This data is corroborated by employer surveys, many of which concur on staffing shortages and barriers to finding appropriate employees. For example, Alberta Chambers of Commerce and the Business Council of Alberta (July 2021) found that a lack of applicants, lack of skills, and competition from other employers were the main barriers to hiring, with this already starting to affect output and limiting capacity to grow. The data also seem to suggest bifurcation into: (i) lower skilled positions for which it is relatively easy to find workers; and (ii) higher skilled positions requiring a university education or trade certificates, with the pool of suitable applicants for these roles much more limited. This bifurcation adds to our concerns over the labour market’s near-term capacity to replace retiring workers with greater experience, skillsets, and productivity. Similarly, recent reports from the Canadian Federation of Independent Business (CFIB) show that almost half (46%) of Albertan small businesses are experiencing staff shortages, with one-quarter (24%) estimating that current shortages are affecting business operations; while Business Development Bank of Canada (BDC) found that many small- and medium-sized businesses must leave their vacancies open for several months.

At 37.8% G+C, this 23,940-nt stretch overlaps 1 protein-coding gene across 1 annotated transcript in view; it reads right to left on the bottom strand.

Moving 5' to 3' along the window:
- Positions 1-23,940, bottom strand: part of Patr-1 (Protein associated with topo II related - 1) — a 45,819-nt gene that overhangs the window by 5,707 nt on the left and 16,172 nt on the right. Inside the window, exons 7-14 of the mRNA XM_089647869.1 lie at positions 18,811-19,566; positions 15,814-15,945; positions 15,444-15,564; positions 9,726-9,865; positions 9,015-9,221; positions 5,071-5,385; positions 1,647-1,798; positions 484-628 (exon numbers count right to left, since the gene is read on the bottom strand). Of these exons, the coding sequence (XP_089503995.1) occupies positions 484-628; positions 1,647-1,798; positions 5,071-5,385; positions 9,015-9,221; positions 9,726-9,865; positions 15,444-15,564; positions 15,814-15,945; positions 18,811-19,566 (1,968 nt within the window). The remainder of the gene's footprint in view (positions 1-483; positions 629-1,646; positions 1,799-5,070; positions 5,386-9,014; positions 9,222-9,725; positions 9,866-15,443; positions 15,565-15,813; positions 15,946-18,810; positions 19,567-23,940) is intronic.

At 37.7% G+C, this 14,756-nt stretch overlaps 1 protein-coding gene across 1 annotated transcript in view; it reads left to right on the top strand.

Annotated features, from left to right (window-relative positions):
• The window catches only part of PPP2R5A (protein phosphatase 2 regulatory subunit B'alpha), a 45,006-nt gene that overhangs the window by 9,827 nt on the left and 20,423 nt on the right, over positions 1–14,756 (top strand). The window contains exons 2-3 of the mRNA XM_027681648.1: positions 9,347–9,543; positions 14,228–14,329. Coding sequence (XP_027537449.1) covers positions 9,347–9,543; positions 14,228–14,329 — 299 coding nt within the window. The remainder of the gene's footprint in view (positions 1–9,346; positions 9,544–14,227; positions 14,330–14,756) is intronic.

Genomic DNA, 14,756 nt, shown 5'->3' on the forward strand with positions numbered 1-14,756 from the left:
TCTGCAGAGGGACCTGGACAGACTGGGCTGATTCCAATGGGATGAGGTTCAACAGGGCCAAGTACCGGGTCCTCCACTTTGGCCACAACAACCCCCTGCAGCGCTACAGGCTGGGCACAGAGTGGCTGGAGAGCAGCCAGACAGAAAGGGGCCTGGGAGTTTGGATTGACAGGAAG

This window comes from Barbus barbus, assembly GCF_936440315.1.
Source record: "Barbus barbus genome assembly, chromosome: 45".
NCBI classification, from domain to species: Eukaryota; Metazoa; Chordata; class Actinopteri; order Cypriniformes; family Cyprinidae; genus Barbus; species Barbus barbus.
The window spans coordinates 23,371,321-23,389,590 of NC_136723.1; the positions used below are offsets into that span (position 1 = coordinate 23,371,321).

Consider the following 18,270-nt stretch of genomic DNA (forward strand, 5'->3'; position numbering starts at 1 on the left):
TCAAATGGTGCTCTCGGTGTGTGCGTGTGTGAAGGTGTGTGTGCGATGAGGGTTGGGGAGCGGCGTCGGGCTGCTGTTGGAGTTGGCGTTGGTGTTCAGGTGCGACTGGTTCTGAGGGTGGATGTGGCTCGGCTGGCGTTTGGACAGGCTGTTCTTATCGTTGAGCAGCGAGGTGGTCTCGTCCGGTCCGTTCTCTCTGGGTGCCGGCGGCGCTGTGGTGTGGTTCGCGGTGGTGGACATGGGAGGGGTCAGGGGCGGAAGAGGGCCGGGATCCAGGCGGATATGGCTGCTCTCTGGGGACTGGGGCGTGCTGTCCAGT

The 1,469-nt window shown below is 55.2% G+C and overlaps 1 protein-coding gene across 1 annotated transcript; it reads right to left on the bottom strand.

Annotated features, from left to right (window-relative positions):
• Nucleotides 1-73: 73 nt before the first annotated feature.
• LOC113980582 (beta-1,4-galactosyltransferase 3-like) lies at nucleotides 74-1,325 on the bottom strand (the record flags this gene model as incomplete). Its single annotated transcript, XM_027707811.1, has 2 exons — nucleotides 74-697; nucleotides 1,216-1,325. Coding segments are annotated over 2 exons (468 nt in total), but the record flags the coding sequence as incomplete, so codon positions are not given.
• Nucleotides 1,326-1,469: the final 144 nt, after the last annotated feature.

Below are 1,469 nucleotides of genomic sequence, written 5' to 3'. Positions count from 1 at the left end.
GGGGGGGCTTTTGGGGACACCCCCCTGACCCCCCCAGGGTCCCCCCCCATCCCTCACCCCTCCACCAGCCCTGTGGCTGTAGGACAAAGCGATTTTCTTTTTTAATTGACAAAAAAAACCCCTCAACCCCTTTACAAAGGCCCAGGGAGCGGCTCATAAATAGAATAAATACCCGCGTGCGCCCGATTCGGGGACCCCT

These surveys point to another source of reduced labour supply: many workers in industries most affected by the pandemic (e.g., personal services, hospitality) have left in search of more stable employment elsewhere and incentives to return are limited. BDC research finds that 20% of those who became unemployed during the pandemic switched sectors, while CFIB found that this percentage is even higher among people who were laid off from the hospitality sector (48%). Concerningly for employers in the industry, research from Statistics Canada (2018) found that job quality was lowest among all industries and often characterized by low pay and benefits, long and unpredictable hours, and physically demanding tasks. This suggests that any rebound in employment in the sector may have to be prompted by a resolution of these deep-rooted issues. Employers have started to raise wages for new vacancies. The average offered hourly wage rose to $24.05 in 2021-Q4 and is now in broadly line with pre-pandemic levels (Figure 3), while wage growth more generally has also been picking up in recent months in some sectors. Other incentives offered by employers include higher benefits packages, flexible hours, and hybrid or fully remote working arrangements.